Best Original Song
The Nominees: “Audition (The Fools Who Dream),” from La La Land; “Can't Stop the Feeling!” from Trolls; “City of Stars” from La La Land; “The Empty Chair” from Jim: The James Foley Story; “How Far I'll Go” from Moana
Will win: “City of Stars,” in both its tinkly piano and full vocal versions, is the tune picked to carry most of the marketing load for La La Land, so if the film’s dual nominees don’t split the vote, it’s the one that voters will likely be most familiar with.
Should win: “Audition,” in which Emma Stone breaks your heart with ease, is the more thematically vital song in the film, though. (And I do hate that Lin-Manuel Miranda won’t get his EGOT this year, but it’s surely still to come, and soon.)
Overlooked: “Drive It Like You Stole It” from Sing Street is sheer perfection, the ideal pastiche that would have been a huge hit in the ‘80s. And “I’m So Humble” from Popstar: Never Stop Never Stopping is a pitch-perfect parody of both Bieber-style pop hits and faux celebrity humility. Maybe it cut too close to the bone.
Best Costume Design
Will win: La La Land’s sweep will most likely continue here, and sure, it’s a nice thought that something contemporary might win in a category that so often rewards historical epics ...
Should win: ... but ever since fashion bloggers Tom & Lorenzo described Zophres’ work as “primary-colored Garanimals,” I can’t see anything else. My vote would go for Fontaine’s referential but not copycatting work in Jackie.
Overlooked: It sounds obvious, but The Dressmaker should have been a shoo-in here.
Best Documentary Feature
Will win: O.J.: Made in America is truly a monumental work, and it’s unlikely that voters really care much that it was made for TV but got a cinematic release specifically to win big awards like this.
Should win: 13th is such a fiery, impassioned work, and I Am Not Your Negro is so incredibly powerful, too. And Fire at Sea takes risks formally that most documentaries don’t. I can’t choose between any of the four. (Life, Animated — while heartwarming — is the outlier here.)
Best Documentary (Short Subject)
"The White Helmets" trailer
Will win: The general rule of thumb in this category is that a film about the Holocaust will win, and sure enough, Joe’s Violin (watch it here) focuses on a Holocaust survivor who donates his beloved violin to an inner-city school instrument drive. I mean, dang, that just says shoo-in all over the place. But the, shall we say, heated political environment of the moment could allow voters to make a statement here, giving advantages to both Watani and White Helmets, given that both deal with the Syrian crisis. The opportunity to recognize the civilian heroes of White Helmets will be too much to resist, though.
Should win: If I have to choose one, it’s Watani because it tells such a complete story about a Syrian family caught in the nightmare of war and relocation.
Overlooked: It’s hard enough, usually, to see all five of the films nominated in this category, much less any also-rans. So I’ve got no opinion here.
Best Film Editing
Will win: It’s not always true — just mostly — that the Best Picture winner and this category’s winner always coincide. In fact, it hasn’t happened for the past three years. But La La Land’s momentum and Cross’ skill in putting together the musical should put it on top.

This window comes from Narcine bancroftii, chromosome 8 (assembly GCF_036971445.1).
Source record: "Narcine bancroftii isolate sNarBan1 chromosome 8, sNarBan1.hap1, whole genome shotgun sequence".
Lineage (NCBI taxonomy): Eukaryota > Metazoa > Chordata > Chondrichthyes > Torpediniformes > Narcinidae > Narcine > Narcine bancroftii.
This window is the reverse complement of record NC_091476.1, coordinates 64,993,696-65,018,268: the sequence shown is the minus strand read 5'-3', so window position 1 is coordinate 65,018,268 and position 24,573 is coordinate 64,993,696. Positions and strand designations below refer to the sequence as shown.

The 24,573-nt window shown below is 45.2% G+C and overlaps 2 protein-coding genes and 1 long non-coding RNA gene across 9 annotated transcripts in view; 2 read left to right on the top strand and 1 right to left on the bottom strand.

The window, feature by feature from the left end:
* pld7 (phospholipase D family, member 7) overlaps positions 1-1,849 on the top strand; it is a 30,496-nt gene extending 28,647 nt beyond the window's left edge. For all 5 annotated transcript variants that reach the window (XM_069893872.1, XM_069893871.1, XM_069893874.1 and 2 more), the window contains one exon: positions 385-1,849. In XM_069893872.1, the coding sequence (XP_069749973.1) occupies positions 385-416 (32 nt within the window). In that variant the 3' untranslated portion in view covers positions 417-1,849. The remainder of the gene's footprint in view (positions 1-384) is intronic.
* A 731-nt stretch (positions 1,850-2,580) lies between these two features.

Should win: But man, Walker’s work on Arrival really is fantastic and absolutely essential to the success of the film.
Overlooked: You know what would have made a great nominee? The eight-hour O.J.: Made in America. No, really. Yes, it’s by far the longest nominee of the year, but the film was entirely made in the editing bay, after combing over countless hours of clips and news footage.
Makeup and Hairstyling
Will win: Star Trek Beyond’s Joel Harlow (who won for the original 2009 reboot) added 50 new alien species to the Trek universe, but even if he just did the designs on Karl and Jaylah, he’d more than earn the win.
Should win: Star Trek Beyond. And not just because Suicide Squad was such a steaming pile of dreck. Squad’s creature designs were quite good, really. But Trek was better.
Overlooked: Florence Foster Jenkins should have gotten the making-people-look-old slot.
Best Animated Short Film
Will win: Pixar hasn’t won this award for 15 years, but Piper’s mix of charming storytelling and technical innovations should break that streak.
Should win: Pearl Cider is even more ambitious, and its dynamic animation and meaty storyline make it a tempting pick. But I’m still partial to Piper.
Overlooked: See “Documentary Short,” above.
Best Live Action Short Film
Will win: Ennemis Intérieurs has all of the political advantages of Watani and White Helmets (it’s about a restrictive immigration policy lording over an innocent man), plus it’s got great acting, to boot.
Should win: Sing has the feel-goods working for it, but I think Ennemis Intérieurs still deserves to take the trophy.
Overlooked: See “Documentary Short” and “Animated Short,” above.
Best Visual Effects
Will win: In The Jungle Book, an entire CGI world was created, virtually seamlessly. It’s probably the easiest non-La La Land or Viola Davis pick on the whole ballot.
Should win: The Jungle Book, definitely. But Kubo was stunningly gorgeous, and Doctor Strange thoroughly realized the imaginative world of artistic creator Steve Ditko. Great nominees, both.
Overlooked: Arrival’s aliens and unusual starship design were brilliant.